The December holidays are coming to a close.

As you come to from your turkey-induced drowsiness and look around, you feel a spark of motivation to use your few days off work to tackle some household chores you’ve been meaning to get to.

The end of the year is drawing near and you are getting into the New Year spirit of “out with the old, in with the new” — and there’s a lot of “new” around you.

As you walk through the house, you see piles of gifts everywhere!

You immediately feel overwhelmed with all the clutter and quickly shift your attitude and decide it is time to get things organized.

You tell your children, “We need to straighten up and get rid of some old toys to make room for the new ones.  Grab your gifts and take them to your room. While you are in there, get rid of your old or broken toys, put away the new toys and clean up your room.”

Your daughter whines, “But I don’t want to get rid of anything!”

“I’ll do it later.  I’m in the middle of a video game,” is your son’s reply.

You quickly feel resentment at the thought of having to clean up their mess. “You both have too many toys and lots of things you don’t even play with anymore.  If you don’t clean up your messy rooms and donate toys to charity, I’ll donate everything,” you threaten.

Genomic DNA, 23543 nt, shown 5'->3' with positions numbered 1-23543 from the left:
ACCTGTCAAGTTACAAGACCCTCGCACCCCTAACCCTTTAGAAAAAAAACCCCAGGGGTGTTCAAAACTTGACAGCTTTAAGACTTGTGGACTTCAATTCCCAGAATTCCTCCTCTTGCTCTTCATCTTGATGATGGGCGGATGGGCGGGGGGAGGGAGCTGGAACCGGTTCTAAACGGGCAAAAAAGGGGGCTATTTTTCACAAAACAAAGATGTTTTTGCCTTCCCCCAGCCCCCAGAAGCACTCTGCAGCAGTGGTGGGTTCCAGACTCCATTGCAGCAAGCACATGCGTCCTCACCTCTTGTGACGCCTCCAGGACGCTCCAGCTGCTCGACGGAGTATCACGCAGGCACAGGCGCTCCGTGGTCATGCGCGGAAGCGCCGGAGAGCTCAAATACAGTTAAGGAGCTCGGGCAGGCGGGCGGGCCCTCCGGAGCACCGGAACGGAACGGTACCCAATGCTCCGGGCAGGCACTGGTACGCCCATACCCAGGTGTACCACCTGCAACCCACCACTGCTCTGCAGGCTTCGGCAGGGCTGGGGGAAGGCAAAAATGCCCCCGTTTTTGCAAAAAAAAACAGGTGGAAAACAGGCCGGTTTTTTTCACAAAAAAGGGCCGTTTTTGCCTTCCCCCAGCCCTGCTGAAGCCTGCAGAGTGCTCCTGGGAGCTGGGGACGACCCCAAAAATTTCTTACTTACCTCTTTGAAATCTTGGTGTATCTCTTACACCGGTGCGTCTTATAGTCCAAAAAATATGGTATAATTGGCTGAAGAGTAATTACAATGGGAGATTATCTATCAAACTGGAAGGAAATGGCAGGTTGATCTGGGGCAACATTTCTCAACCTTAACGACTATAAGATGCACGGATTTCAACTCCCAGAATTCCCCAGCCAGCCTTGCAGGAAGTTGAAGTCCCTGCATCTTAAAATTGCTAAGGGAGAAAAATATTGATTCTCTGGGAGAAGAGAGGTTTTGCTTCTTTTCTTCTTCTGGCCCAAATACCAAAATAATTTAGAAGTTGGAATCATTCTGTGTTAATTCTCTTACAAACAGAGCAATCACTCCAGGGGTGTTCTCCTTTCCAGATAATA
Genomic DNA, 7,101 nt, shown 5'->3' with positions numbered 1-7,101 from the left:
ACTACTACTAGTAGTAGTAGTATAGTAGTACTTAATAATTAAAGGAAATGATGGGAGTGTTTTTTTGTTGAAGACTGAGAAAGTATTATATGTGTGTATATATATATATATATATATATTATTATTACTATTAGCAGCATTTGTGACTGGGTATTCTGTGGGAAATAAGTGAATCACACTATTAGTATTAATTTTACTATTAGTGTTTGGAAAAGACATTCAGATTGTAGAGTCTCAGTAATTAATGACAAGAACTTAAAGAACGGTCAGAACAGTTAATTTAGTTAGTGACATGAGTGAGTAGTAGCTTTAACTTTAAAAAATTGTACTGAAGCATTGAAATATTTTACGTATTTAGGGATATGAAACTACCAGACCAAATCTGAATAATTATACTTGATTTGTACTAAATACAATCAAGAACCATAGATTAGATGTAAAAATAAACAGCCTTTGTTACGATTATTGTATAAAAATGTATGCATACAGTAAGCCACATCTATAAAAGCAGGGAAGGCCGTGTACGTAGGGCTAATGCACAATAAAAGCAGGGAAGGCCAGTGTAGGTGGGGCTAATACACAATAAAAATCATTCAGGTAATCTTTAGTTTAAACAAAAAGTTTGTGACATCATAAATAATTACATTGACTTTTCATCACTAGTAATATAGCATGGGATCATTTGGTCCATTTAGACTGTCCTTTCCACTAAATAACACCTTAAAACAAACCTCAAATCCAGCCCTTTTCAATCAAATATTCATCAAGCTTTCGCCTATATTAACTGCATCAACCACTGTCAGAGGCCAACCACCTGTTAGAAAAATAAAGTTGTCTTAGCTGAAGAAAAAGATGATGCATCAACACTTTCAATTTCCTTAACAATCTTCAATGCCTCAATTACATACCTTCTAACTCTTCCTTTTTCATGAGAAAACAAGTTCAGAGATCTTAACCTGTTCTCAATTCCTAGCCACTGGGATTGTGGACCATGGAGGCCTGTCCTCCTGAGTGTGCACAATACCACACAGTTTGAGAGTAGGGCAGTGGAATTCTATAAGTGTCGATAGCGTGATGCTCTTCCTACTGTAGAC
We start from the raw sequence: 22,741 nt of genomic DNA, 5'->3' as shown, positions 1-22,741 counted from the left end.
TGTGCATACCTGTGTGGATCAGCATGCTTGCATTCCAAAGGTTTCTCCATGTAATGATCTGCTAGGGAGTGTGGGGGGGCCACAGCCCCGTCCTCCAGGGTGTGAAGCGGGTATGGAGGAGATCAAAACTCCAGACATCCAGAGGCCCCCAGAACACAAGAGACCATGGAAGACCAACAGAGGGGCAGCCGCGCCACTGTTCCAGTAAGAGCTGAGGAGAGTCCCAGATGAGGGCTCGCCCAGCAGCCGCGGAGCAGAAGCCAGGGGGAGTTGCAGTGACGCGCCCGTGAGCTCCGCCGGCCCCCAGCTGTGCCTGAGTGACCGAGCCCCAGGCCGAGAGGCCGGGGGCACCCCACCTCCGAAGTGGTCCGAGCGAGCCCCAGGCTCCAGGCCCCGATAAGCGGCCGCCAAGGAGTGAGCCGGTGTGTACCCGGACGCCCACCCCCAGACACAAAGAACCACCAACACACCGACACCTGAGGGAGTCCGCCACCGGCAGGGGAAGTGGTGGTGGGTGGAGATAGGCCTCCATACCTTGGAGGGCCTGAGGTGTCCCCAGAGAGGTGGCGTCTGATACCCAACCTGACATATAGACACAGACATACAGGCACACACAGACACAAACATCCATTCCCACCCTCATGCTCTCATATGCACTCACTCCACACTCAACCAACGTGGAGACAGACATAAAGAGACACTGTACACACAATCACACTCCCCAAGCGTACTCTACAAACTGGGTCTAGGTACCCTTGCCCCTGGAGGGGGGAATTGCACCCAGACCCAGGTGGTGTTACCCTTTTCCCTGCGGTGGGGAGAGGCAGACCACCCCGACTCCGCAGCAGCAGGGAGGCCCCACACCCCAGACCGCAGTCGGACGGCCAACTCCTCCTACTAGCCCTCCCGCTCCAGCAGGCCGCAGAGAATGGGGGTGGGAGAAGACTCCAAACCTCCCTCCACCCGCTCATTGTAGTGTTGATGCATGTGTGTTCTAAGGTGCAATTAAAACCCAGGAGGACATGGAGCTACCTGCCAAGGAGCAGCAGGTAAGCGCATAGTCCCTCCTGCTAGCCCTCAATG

“Okay, okay,” they say in unison.

They take their new toys to their rooms.

You check on your son. Instead of straightening up, he is playing with his video game again.  The new toys are in a heap on top of the dresser and the old toys are pushed under the bed and along the walls.

“I thought you were going to straighten up your room,” you say with surprise.

He nonchalantly says, “I did.”

“It still looks like a dump in here to me,” you say disgustedly.

When you check on your daughter, she is playing in her room. Toys are strewn everywhere.  You can barely open the door.

“I told you to pick up and get rid of old toys,” you bark at her.  “If you don’t start doing it now, then I’ll just box this all up and send it off to children who will appreciate what they get!”

The December holidays are fun, but like all great parties, they can leave a mess in their wake.  You’ve got decorations to take down and put away in the attic.  The stack of presents need put away, but there’s no space for them. The children’s messy rooms are so cluttered they are bursting at the seams. If you wondered whether your children had too many toys before the December holidays, you know they do now.

So what can you do? Whether the December holidays, Spring cleaning, or a time when you just can’t stand the clutter any more, there comes a time when you must get rid of old toys to make room for new ones. It invariably raises one of the most universal problems plaguing parents: getting their children to clean their messy rooms — independently and without power struggles.

First, make some room and get organized by sorting and clearing out toy storage and play areas. I recommend doing this at least twice a year.

Before you start, have a plan for what to do with the unbroken toys. In warmer months, plan a garage sale. Let children keep any money they make from selling their toys. This motivates them to let go of a toy. Remind them that they can buy new toys with the money they earn.